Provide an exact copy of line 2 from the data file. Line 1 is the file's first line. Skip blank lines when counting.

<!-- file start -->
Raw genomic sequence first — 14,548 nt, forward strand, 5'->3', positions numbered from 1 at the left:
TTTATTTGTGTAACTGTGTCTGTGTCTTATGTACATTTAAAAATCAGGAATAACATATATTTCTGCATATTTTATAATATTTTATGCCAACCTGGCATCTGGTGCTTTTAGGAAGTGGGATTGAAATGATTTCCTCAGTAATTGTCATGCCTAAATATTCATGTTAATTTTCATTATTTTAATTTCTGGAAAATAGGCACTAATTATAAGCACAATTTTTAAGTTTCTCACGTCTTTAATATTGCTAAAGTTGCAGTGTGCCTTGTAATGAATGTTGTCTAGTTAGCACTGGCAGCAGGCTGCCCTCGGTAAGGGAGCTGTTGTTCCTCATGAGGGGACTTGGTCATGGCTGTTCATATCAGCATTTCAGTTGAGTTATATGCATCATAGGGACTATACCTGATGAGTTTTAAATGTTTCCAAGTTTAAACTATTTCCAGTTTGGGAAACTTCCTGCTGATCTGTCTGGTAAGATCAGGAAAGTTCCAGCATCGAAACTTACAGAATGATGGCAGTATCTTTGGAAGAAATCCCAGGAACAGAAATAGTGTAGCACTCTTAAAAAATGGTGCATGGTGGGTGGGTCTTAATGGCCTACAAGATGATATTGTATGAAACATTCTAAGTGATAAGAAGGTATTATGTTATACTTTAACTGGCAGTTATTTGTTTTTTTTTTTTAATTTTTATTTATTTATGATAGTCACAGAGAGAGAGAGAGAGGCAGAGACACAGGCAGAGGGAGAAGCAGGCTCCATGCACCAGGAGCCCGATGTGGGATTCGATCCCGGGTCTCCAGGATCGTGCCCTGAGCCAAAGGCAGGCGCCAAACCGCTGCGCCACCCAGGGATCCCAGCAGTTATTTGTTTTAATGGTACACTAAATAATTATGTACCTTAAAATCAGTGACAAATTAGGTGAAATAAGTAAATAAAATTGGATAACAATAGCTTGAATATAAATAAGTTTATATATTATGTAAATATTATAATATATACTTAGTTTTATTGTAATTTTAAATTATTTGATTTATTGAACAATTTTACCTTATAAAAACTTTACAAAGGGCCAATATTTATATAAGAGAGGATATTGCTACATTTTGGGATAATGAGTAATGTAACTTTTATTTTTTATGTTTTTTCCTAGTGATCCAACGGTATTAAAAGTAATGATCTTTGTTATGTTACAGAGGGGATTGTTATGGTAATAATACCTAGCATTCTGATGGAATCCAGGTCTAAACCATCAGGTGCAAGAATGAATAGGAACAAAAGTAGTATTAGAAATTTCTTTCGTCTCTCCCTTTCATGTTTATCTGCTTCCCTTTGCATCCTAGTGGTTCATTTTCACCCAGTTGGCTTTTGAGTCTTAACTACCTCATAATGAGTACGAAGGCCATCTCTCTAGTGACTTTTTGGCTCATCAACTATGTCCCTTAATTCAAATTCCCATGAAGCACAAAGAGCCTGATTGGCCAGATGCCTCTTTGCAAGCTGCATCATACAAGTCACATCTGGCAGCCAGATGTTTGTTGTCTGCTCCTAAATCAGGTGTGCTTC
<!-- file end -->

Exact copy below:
TTTATTTGTGTAACTGTGTCTGTGTCTTATGTACATTTAAAAATCAGGAATAACATATATTTCTGCATATTTTATAATATTTTATGCCAACCTGGCATCTGGTGCTTTTAGGAAGTGGGATTGAAATGATTTCCTCAGTAATTGTCATGCCTAAATATTCATGTTAATTTTCATTATTTTAATTTCTGGAAAATAGGCACTAATTATAAGCACAATTTTTAAGTTTCTCACGTCTTTAATATTGCTAAAGTTGCAGTGTGCCTTGTAATGAATGTTGTCTAGTTAGCACTGGCAGCAGGCTGCCCTCGGTAAGGGAGCTGTTGTTCCTCATGAGGGGACTTGGTCATGGCTGTTCATATCAGCATTTCAGTTGAGTTATATGCATCATAGGGACTATACCTGATGAGTTTTAAATGTTTCCAAGTTTAAACTATTTCCAGTTTGGGAAACTTCCTGCTGATCTGTCTGGTAAGATCAGGAAAGTTCCAGCATCGAAACTTACAGAATGATGGCAGTATCTTTGGAAGAAATCCCAGGAACAGAAATAGTGTAGCACTCTTAAAAAATGGTGCATGGTGGGTGGGTCTTAATGGCCTACAAGATGATATTGTATGAAACATTCTAAGTGATAAGAAGGTATTATGTTATACTTTAACTGGCAGTTATTTGTTTTTTTTTTTTAATTTTTATTTATTTATGATAGTCACAGAGAGAGAGAGAGAGGCAGAGACACAGGCAGAGGGAGAAGCAGGCTCCATGCACCAGGAGCCCGATGTGGGATTCGATCCCGGGTCTCCAGGATCGTGCCCTGAGCCAAAGGCAGGCGCCAAACCGCTGCGCCACCCAGGGATCCCAGCAGTTATTTGTTTTAATGGTACACTAAATAATTATGTACCTTAAAATCAGTGACAAATTAGGTGAAATAAGTAAATAAAATTGGATAACAATAGCTTGAATATAAATAAGTTTATATATTATGTAAATATTATAATATATACTTAGTTTTATTGTAATTTTAAATTATTTGATTTATTGAACAATTTTACCTTATAAAAACTTTACAAAGGGCCAATATTTATATAAGAGAGGATATTGCTACATTTTGGGATAATGAGTAATGTAACTTTTATTTTTTATGTTTTTTCCTAGTGATCCAACGGTATTAAAAGTAATGATCTTTGTTATGTTACAGAGGGGATTGTTATGGTAATAATACCTAGCATTCTGATGGAATCCAGGTCTAAACCATCAGGTGCAAGAATGAATAGGAACAAAAGTAGTATTAGAAATTTCTTTCGTCTCTCCCTTTCATGTTTATCTGCTTCCCTTTGCATCCTAGTGGTTCATTTTCACCCAGTTGGCTTTTGAGTCTTAACTACCTCATAATGAGTACGAAGGCCATCTCTCTAGTGACTTTTTGGCTCATCAACTATGTCCCTTAATTCAAATTCCCATGAAGCACAAAGAGCCTGATTGGCCAGATGCCTCTTTGCAAGCTGCATCATACAAGTCACATCTGGCAGCCAGATGTTTGTTGTCTGCTCCTAAATCAGGTGTGCTTC